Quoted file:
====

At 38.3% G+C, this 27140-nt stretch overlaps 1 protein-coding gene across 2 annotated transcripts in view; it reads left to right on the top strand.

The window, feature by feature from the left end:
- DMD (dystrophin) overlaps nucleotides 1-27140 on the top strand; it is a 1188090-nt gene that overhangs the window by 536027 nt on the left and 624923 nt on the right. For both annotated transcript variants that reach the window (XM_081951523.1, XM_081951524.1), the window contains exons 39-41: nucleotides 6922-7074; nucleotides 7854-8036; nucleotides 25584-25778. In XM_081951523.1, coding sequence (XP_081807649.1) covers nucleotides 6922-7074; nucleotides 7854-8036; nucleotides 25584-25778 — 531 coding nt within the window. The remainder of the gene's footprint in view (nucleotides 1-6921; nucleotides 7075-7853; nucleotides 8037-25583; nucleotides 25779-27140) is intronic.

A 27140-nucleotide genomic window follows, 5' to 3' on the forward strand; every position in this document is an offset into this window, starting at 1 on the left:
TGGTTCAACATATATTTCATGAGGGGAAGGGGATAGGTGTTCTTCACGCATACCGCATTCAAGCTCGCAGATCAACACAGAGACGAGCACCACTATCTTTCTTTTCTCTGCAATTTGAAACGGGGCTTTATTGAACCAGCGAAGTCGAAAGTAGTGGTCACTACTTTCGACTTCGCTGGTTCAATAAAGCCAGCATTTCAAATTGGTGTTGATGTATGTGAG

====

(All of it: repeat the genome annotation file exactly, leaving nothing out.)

At 38.3% G+C, this 27140-nt stretch overlaps 1 protein-coding gene across 2 annotated transcripts in view; it reads left to right on the top strand.

The window, feature by feature from the left end:
- DMD (dystrophin) overlaps nucleotides 1-27140 on the top strand; it is a 1188090-nt gene that overhangs the window by 536027 nt on the left and 624923 nt on the right. For both annotated transcript variants that reach the window (XM_081951523.1, XM_081951524.1), the window contains exons 39-41: nucleotides 6922-7074; nucleotides 7854-8036; nucleotides 25584-25778. In XM_081951523.1, coding sequence (XP_081807649.1) covers nucleotides 6922-7074; nucleotides 7854-8036; nucleotides 25584-25778 — 531 coding nt within the window. The remainder of the gene's footprint in view (nucleotides 1-6921; nucleotides 7075-7853; nucleotides 8037-25583; nucleotides 25779-27140) is intronic.

A 27140-nucleotide genomic window follows, 5' to 3' on the forward strand; every position in this document is an offset into this window, starting at 1 on the left:
TGGTTCAACATATATTTCATGAGGGGAAGGGGATAGGTGTTCTTCACGCATACCGCATTCAAGCTCGCAGATCAACACAGAGACGAGCACCACTATCTTTCTTTTCTCTGCAATTTGAAACGGGGCTTTATTGAACCAGCGAAGTCGAAAGTAGTGGTCACTACTTTCGACTTCGCTGGTTCAATAAAGCCAGCATTTCAAATTGGTGTTGATGTATGTGAG